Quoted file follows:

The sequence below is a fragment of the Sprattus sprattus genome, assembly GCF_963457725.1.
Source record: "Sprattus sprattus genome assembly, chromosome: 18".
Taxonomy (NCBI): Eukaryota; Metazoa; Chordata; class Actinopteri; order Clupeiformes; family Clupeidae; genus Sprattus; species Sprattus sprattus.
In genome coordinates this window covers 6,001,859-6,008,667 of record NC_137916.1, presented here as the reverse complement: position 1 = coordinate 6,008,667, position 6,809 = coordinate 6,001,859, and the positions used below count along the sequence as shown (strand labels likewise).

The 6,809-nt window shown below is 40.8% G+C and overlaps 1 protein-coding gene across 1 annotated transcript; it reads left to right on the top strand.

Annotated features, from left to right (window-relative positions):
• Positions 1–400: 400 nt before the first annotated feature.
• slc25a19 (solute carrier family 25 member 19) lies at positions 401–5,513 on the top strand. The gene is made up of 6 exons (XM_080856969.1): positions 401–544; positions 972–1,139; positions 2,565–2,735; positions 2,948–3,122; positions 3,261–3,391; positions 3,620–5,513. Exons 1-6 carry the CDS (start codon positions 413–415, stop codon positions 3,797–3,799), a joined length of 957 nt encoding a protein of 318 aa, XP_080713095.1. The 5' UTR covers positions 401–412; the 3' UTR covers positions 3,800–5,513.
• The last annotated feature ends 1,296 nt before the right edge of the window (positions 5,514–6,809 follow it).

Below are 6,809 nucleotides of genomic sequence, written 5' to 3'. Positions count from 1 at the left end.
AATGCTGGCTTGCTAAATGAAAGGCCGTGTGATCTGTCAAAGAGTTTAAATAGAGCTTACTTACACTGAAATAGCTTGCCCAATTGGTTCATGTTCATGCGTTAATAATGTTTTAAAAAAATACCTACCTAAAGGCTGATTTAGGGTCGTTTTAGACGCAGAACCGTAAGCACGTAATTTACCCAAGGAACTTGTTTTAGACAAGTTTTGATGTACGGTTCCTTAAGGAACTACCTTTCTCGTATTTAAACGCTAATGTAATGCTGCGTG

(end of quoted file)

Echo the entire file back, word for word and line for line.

The sequence below is a fragment of the Sprattus sprattus genome, assembly GCF_963457725.1.
Source record: "Sprattus sprattus genome assembly, chromosome: 18".
Taxonomy (NCBI): Eukaryota; Metazoa; Chordata; class Actinopteri; order Clupeiformes; family Clupeidae; genus Sprattus; species Sprattus sprattus.
In genome coordinates this window covers 6,001,859-6,008,667 of record NC_137916.1, presented here as the reverse complement: position 1 = coordinate 6,008,667, position 6,809 = coordinate 6,001,859, and the positions used below count along the sequence as shown (strand labels likewise).

The 6,809-nt window shown below is 40.8% G+C and overlaps 1 protein-coding gene across 1 annotated transcript; it reads left to right on the top strand.

Annotated features, from left to right (window-relative positions):
• Positions 1–400: 400 nt before the first annotated feature.
• slc25a19 (solute carrier family 25 member 19) lies at positions 401–5,513 on the top strand. The gene is made up of 6 exons (XM_080856969.1): positions 401–544; positions 972–1,139; positions 2,565–2,735; positions 2,948–3,122; positions 3,261–3,391; positions 3,620–5,513. Exons 1-6 carry the CDS (start codon positions 413–415, stop codon positions 3,797–3,799), a joined length of 957 nt encoding a protein of 318 aa, XP_080713095.1. The 5' UTR covers positions 401–412; the 3' UTR covers positions 3,800–5,513.
• The last annotated feature ends 1,296 nt before the right edge of the window (positions 5,514–6,809 follow it).

Below are 6,809 nucleotides of genomic sequence, written 5' to 3'. Positions count from 1 at the left end.
AATGCTGGCTTGCTAAATGAAAGGCCGTGTGATCTGTCAAAGAGTTTAAATAGAGCTTACTTACACTGAAATAGCTTGCCCAATTGGTTCATGTTCATGCGTTAATAATGTTTTAAAAAAATACCTACCTAAAGGCTGATTTAGGGTCGTTTTAGACGCAGAACCGTAAGCACGTAATTTACCCAAGGAACTTGTTTTAGACAAGTTTTGATGTACGGTTCCTTAAGGAACTACCTTTCTCGTATTTAAACGCTAATGTAATGCTGCGTG